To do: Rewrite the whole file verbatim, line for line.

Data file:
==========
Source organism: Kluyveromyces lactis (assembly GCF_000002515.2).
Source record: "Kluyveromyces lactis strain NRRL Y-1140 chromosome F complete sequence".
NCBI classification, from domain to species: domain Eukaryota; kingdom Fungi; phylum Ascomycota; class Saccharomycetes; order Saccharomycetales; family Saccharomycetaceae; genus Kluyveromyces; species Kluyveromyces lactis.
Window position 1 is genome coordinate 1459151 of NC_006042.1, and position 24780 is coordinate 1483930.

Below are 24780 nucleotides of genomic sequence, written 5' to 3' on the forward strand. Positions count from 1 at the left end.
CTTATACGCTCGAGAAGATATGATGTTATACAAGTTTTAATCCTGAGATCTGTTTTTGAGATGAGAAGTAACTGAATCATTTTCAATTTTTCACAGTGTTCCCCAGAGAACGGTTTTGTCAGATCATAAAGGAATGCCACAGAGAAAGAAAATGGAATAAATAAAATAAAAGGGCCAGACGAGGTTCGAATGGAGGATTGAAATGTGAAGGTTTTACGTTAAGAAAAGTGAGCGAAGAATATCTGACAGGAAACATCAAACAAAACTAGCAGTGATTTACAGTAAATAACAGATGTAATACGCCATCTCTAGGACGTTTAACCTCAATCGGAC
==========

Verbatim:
Source organism: Kluyveromyces lactis (assembly GCF_000002515.2).
Source record: "Kluyveromyces lactis strain NRRL Y-1140 chromosome F complete sequence".
NCBI classification, from domain to species: domain Eukaryota; kingdom Fungi; phylum Ascomycota; class Saccharomycetes; order Saccharomycetales; family Saccharomycetaceae; genus Kluyveromyces; species Kluyveromyces lactis.
Window position 1 is genome coordinate 1459151 of NC_006042.1, and position 24780 is coordinate 1483930.

Below are 24780 nucleotides of genomic sequence, written 5' to 3' on the forward strand. Positions count from 1 at the left end.
CTTATACGCTCGAGAAGATATGATGTTATACAAGTTTTAATCCTGAGATCTGTTTTTGAGATGAGAAGTAACTGAATCATTTTCAATTTTTCACAGTGTTCCCCAGAGAACGGTTTTGTCAGATCATAAAGGAATGCCACAGAGAAAGAAAATGGAATAAATAAAATAAAAGGGCCAGACGAGGTTCGAATGGAGGATTGAAATGTGAAGGTTTTACGTTAAGAAAAGTGAGCGAAGAATATCTGACAGGAAACATCAAACAAAACTAGCAGTGATTTACAGTAAATAACAGATGTAATACGCCATCTCTAGGACGTTTAACCTCAATCGGAC